Dogs counterpart Dean Pay added: “There was no [atmosphere], but at the end of the day we still want to keep playing, the boys want to keep playing, it’s not ideal, but that’s what it is at the moment.”
An official crowd of 241 was posted, which included the 34 players and three members of Bulldogs debutant Jake Averillo’s family.
The attendance dropped by one before kick-off when someone was turned away at the gates because he had been in Las Vegas the past fortnight to attend a UFC fight.
In a sign of things to come this weekend – and possibly the remainder of the season, depending on how badly COVID-19 takes hold of Australia – there was not a soul in sight and an eerie silence outside the ground. Never had it been so easy to get a park on the coveted level three in the Sydney Olympic Park P1 car park.
Bulldogs boss Andrew Hill was spotted carrying a plastic bottle filled with vitamin water that was meant to help combat the nasty virus.
One Dogs player jokingly cupped his hand to his ear and turned to the crowd when the home side trotted out for a warm-up.
The seats on the bench were set one metre apart to encourage social distancing, yet bulked up players quickly took to the field to tackle, grapple and rip into each other.
There were also whispers some of the players were asked to try to limit the profanities on the field that were bound to be picked up on the TV coverage.
Every player, not just the halves, could be heard yelling orders and instructions at each other. At times the mood felt more communal rather than combative between the players. There was even laughter on a couple of occasions when a kicking tee could not be located, nor any balls for Valentine Holmes to convert a try.
Canterbury lost 24-16 but actually scored first through Lachlan Lewis in the fifth minute. But from there the Cowboys enjoyed the bulk of field position.
Lewis was actually replaced by coach Dean Pay in the 55th minute as the home team missed 32 tackles and completed around a miserable 60 per cent.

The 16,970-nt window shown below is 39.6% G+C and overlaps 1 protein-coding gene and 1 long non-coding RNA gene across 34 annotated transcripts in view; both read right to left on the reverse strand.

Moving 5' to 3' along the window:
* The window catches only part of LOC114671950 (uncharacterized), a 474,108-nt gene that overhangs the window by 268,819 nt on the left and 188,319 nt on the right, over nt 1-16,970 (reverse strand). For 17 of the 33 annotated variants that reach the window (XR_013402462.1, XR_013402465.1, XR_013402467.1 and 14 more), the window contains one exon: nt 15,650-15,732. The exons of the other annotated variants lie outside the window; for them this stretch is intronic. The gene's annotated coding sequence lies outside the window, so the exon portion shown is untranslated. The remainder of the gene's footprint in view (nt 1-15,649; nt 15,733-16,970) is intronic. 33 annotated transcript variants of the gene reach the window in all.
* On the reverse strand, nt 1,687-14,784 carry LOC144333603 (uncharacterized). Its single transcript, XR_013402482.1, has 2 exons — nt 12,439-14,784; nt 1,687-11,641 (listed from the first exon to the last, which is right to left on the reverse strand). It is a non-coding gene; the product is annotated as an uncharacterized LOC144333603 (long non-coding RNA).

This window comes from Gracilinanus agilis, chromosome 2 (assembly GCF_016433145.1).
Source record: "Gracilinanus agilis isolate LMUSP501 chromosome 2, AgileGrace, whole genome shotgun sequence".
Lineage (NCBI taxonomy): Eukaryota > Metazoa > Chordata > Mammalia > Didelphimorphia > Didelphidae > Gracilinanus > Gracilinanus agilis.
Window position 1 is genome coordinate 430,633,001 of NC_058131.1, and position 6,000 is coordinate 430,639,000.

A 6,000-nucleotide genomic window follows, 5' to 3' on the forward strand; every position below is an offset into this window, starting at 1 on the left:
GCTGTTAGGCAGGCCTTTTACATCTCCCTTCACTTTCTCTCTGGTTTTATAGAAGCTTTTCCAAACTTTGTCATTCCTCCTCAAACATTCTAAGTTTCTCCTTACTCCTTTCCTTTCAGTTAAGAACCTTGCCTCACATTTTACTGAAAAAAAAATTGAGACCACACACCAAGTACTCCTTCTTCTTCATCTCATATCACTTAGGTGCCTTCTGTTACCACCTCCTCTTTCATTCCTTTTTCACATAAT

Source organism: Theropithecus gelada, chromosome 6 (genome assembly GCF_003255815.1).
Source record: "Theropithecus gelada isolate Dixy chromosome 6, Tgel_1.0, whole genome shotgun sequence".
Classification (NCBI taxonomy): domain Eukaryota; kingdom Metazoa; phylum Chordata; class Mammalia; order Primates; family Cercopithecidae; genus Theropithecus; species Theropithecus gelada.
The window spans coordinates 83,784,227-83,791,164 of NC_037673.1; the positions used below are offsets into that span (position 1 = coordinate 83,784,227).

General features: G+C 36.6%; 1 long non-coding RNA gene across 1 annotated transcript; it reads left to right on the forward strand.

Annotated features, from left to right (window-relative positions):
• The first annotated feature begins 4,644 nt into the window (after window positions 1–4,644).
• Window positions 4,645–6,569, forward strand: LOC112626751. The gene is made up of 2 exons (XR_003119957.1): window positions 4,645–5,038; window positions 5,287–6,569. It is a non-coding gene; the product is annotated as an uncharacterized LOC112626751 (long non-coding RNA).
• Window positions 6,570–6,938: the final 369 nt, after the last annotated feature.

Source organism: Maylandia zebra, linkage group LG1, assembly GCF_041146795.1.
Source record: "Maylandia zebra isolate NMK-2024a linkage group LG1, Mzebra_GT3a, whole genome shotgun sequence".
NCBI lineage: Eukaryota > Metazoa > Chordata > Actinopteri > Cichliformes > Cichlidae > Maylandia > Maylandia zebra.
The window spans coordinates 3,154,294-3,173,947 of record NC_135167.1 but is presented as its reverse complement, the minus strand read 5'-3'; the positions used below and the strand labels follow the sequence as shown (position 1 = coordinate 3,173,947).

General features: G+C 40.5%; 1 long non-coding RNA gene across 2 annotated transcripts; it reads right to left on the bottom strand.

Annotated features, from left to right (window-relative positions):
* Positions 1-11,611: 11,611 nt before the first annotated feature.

The early mark handed Averillo a debut to remember.
Pay said Lewis and Brandon Wakeham were his best halves at the moment, but the Cowboys loss was a good learning curve for them.
“He [Lewis] will learn from that and be better for it,” Pay said.
“The way we were coming up with errors and putting ourselves under pressure all the time, he wasn’t on his own. There were a number of players who came up with simple errors … that’s the area we need to get better at.
“We’ll address it during the week. We have [the right combination] but they need to learn how to control a game. Tonight was a real lesson for them.”
Cowboys captain Michael Morgan put Coen Hess into a nice hole for a try, Scott Drinkwater showed good speed to score from a scrum, while Holmes rifled a lovely cut-out pass for Ben Hampton to keep the scoreboard ticking over, which drew some colourful words of praise from colourful Cowboys forward Josh McGuire on the sidelines.
Taumalolo was at his usual frightening best, running for more than 300m, including a 40m sprint late in the game with four Dogs defenders in pursuit.
The Dogs head to Campbelltown to play the Wests Tigers next Sunday, provided the competition is still going, and some fans will remember the Belmore club caused a boilover last year in the corresponding game.
Once the novelty factor wears off, the lack of atmosphere at matches will become a drag for players and TV viewers. The alternative, however, is much worse.
Christian covers rugby league for The Sydney Morning Herald.